Construction eases but theres still plenty of work: CommSec's Craig James

Construction eases but theres still plenty of work: CommSec's Craig James
Craig JamesDecember 7, 2020


An extraordinary amount of construction work has occurred in Australia over the past five years. In fact work done in both NSW and Victoria soared by over 40 per cent from 2014 to 2019. But now work flows are adjusting to more balanced supply-demand metrics.

Residential work peaked around 18 months ago and is now down 15 per cent from the highs.

Commercial work hit record highs in the September quarter but eased in the December quarter. Still, on the work yet to be done, commercial work will test record highs in the next year while residential work softens – at least for the next six months. Bushfire reconstruction work will slowly pick up over 2020.

Construction-dependent firms won’t be short of work in 2020, but businesses may have to travel a bit further to tap into the opportunities. The good news is that price pressures are well contained. In fact building costs (residential and commercial) are rising at the slowest annual pace in around seven years.

The data hasn’t been updated since mid-January, but the latest reading showed $144 billion of construction work still to be completed. Engineering work totals $74 billion with around $38 billion of residential work and a record $32 billion of commercial work.

What do the figures show?
Construction work done – December quarter

Construction work done fell by 3.0 per cent in the December quarter – the fifth fall in six quarters. The value of construction work done is down by 7.4 per cent on a year ago.

Public sector construction work rose by 0.7 per cent in the quarter after a 3.6 per cent lift in the September quarter.

Private sector activity fell by 4.2 per cent in the December quarter – the fourth successive quarterly fall.

Construction work fell across six states and territories in the December quarter: NSW (down 4.6 per cent); Victoria (down 2.8 per cent); Queensland (down 3.4 per cent); South Australia (down 5.4 per cent); Western Australia (down 2.9 per cent); Tasmania (down 6.6 per cent); Northern Territory (up 0.6 per cent); ACT (up 1.5 per cent).

Engineering work fell by 1.5 per cent in the December quarter – the sixth straight decline. Work done is down by 8.0 per cent over the year.

Commercial (non-residential) building fell by 3.4 per cent in the December quarter after rising 7.5 per cent in the September quarter. Work done is up 3.3 per cent on the year.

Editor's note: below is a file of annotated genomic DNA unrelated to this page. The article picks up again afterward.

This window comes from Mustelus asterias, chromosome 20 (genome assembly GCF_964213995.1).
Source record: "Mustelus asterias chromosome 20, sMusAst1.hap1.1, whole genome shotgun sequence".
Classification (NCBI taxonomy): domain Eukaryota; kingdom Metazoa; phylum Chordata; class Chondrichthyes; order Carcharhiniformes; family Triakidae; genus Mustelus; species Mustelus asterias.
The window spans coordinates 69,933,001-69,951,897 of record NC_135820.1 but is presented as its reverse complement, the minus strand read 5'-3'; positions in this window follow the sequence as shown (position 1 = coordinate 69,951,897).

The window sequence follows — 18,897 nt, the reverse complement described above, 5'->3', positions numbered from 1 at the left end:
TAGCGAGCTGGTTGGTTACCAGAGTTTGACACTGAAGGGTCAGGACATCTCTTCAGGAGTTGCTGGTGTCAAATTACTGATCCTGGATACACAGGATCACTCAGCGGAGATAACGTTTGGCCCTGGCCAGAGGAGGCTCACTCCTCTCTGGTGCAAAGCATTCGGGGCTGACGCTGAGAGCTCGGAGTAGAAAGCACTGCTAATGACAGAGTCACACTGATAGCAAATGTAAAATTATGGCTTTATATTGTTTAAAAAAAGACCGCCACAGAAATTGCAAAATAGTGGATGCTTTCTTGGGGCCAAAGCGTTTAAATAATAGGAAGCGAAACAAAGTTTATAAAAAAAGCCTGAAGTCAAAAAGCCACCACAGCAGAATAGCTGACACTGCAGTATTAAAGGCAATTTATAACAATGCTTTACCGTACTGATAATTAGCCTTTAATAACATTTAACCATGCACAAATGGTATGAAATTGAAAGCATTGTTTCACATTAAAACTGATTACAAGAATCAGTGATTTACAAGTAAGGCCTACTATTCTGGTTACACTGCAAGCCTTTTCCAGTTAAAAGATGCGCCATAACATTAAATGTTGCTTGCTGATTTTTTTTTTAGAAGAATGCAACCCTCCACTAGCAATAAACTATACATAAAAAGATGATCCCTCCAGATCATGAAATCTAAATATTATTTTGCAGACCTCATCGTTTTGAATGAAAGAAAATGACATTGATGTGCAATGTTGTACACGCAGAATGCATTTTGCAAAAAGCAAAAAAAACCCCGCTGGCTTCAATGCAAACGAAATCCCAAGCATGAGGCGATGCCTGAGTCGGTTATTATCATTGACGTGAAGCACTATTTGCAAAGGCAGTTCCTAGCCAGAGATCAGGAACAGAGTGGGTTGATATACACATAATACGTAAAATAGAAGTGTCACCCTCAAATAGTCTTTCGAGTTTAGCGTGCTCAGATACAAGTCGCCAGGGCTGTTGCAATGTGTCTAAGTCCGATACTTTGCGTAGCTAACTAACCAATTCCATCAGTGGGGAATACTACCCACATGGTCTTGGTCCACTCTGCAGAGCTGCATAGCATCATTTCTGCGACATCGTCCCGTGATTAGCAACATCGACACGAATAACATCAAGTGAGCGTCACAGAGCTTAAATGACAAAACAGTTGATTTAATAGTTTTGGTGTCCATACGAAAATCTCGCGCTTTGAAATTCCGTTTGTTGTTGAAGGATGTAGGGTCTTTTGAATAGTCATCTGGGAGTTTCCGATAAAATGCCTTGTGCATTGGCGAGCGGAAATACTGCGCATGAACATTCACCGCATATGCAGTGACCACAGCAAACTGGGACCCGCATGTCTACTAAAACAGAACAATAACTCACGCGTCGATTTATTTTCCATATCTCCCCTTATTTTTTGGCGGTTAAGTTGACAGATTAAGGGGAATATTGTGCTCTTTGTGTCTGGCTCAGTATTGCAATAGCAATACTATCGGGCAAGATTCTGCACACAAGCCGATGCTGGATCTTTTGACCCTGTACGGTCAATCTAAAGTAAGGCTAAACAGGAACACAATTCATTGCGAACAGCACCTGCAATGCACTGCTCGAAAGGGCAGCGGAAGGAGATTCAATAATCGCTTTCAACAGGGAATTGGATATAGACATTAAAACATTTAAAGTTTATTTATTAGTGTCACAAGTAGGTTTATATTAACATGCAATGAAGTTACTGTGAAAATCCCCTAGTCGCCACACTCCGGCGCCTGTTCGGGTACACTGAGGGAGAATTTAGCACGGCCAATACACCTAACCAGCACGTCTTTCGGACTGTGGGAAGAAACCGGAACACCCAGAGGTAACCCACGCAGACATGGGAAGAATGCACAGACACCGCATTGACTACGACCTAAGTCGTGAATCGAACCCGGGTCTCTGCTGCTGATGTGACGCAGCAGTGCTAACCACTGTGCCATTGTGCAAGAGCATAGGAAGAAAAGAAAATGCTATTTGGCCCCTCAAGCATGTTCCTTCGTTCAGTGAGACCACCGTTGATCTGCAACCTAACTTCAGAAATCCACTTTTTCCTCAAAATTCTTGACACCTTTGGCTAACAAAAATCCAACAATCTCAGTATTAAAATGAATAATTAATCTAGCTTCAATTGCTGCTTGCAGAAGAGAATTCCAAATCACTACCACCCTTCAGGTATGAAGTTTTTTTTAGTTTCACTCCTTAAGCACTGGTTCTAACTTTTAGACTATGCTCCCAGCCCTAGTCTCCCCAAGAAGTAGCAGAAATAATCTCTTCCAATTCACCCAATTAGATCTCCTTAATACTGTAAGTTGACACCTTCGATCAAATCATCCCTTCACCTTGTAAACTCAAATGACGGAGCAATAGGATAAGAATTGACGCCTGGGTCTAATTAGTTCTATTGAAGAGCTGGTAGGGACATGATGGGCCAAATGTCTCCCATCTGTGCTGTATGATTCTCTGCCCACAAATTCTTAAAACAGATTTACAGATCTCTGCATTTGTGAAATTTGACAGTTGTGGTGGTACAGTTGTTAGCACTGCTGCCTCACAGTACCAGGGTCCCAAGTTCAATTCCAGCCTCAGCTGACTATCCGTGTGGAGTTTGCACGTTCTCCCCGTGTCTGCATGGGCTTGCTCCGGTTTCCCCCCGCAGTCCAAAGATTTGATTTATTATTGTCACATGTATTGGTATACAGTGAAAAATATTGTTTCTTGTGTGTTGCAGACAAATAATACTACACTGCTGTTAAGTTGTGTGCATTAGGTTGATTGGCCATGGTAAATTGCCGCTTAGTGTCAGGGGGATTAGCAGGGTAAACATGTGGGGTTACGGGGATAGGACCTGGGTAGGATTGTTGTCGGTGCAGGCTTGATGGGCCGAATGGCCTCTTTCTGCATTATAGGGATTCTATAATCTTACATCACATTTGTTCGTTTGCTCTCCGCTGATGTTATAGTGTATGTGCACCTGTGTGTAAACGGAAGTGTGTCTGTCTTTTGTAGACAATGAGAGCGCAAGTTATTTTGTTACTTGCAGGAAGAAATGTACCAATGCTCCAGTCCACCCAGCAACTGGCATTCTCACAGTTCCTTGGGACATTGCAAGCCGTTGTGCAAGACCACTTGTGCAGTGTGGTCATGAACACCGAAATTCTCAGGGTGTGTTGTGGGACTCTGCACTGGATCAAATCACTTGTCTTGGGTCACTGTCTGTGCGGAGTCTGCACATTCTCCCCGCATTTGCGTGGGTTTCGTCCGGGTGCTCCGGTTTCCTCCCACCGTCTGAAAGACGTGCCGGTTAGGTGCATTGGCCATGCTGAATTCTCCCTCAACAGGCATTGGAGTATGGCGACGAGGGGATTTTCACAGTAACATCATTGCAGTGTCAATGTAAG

Residential building fell by 4.6 per cent in the December quarter – the sixth straight decline. Work done is down 12.8 per cent over the year – the biggest annual fall in 18 years.

Alterations & additions fell by 1.3 per cent in the quarter to be down by 5.8 per cent over the year. And new residential work fell by 5.1 per cent over the quarter and by 13.7 per cent over the year to December

Construction costs rose by 0.2 per cent in the December quarter, with building costs up 0.1 per cent and engineering costs up by 0.3 per cent.

Over the year, construction costs rose by 1.2 per cent (slowest pace in three years) with building costs up 0.7 per cent (slowest pace in seven years) and engineering costs up by 1.9 per cent (slowest in 2½ years).


The ABS noted: “Bushfires resulted in minor disruption to data collection activities during the December 2019 quarter in New South Wales, Victoria and the Australian Capital Territory. Quality assurance undertaken by the ABS confirmed that these disruptions did not result in any impacts to Construction activity statistics. Whilst it is expected that bushfire rebuilding and recovery activity will have some impact on future Construction activity estimates this activity is not yet present in the December estimates.”

What are the implications for interest rates and investors?

There is still plenty of construction work to go around. In fact some firms like Monadelphous continue to highlight the difficulty in attracting and retaining good skilled workers for engineering projects.

In terms of the outlook for home building, the Housing Industry Association said “We estimate the industry commenced construction on 174,770 homes in 2019, and we are forecasting for activity to rise only marginally (by 0.6 per cent) in 2020.”

The fall in residential work in the December quarter means that dwelling investment will be drag on economic growth in the December quarter. We will get another piece of the ‘GDP puzzle’ tomorrow with business investment data. The data will likely show an easing of building/construction investment by Aussie businesses.

Craig James

Craig James is the Chief Economist at CommSec, interpreting ‘big picture’ economic and financial trends.

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